Modelling the resource implications of managing adults with Fabry disease in Italy

Authors


Professor Julian F. Guest, Catalyst Health Economics Consultants, 34b High Street, Northwood, Middlesex HA6 1BN, UK. Tel.: +44 (0) 1923 450045; fax: +44 (0) 1923 450046; e-mail: julian.guest@catalyst-health.co.uk

Abstract

Eur J Clin Invest 2011; 41 (7): 710–718

Abstract

Aims  This study estimated the resource implications and budget impact of managing adults with Fabry disease in Italy, from the perspective of the Servizio Sanitario Nazionale (SSN).

Methods  A decision model was constructed using published clinical outcomes and clinician-derived resource utilisation estimates depicting the management of adults with Fabry disease in Italy.

Results  The expected annual cost of managing 220 existing and 20 new Fabry patients in Italy was estimated to be €28·3 million. In an average year, patients receiving enzyme replacement therapy (ERT) with 0·2 mg kg−1 agalsidase alfa (Replagal®; Shire Human Genetic Therapies, Basingstoke, Hampshire, UK) or 1·0 mg kg−1 agalsidase beta (Fabrazyme®; Genzyme Europe BV, Naarden, The Netherlands) are collectively expected to make 4500 hospital attendances to a day ward for infusions, which equates to 2000 eight-h days on the day ward associated with ERT. If all ERT-treated patients received their infusions at home, there would be a marginal reduction in the annual health care cost to manage these patients, and the total annual number of days on the day ward associated with ERT in the second year could potentially be reduced from a mean 2000 to zero, thereby releasing substantial hospital resources for use by non-Fabry patients. Currently, only agalsidase alfa is licensed for home treatment in Italy; hence, only patients receiving this enzyme could be offered home treatment.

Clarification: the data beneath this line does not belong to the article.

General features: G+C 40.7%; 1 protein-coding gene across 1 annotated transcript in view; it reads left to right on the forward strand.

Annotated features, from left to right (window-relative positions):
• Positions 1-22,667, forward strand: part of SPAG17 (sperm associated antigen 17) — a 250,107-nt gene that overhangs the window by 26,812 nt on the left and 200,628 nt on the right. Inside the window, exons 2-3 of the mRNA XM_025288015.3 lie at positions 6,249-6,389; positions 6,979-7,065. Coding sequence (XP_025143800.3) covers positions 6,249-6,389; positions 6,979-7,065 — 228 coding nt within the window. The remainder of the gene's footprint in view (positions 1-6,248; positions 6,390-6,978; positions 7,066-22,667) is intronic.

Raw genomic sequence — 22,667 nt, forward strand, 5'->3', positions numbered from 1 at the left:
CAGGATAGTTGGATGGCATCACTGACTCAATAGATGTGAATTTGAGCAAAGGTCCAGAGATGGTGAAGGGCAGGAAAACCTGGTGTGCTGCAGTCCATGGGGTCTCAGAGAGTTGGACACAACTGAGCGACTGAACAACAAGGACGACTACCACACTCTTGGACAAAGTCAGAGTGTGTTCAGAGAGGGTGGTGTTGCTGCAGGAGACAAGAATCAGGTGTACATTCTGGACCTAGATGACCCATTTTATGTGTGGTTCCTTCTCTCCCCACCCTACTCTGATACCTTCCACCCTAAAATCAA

Conclusions  Use of agalsidase alfa (0·2 mg kg−1) instead of agalsidase beta (1·0 mg kg−1) has the potential to reduce health care costs and release hospital resources in different specialities for alternative use by non-Fabry patients, thereby improving the efficiency of the public health care system in Italy.

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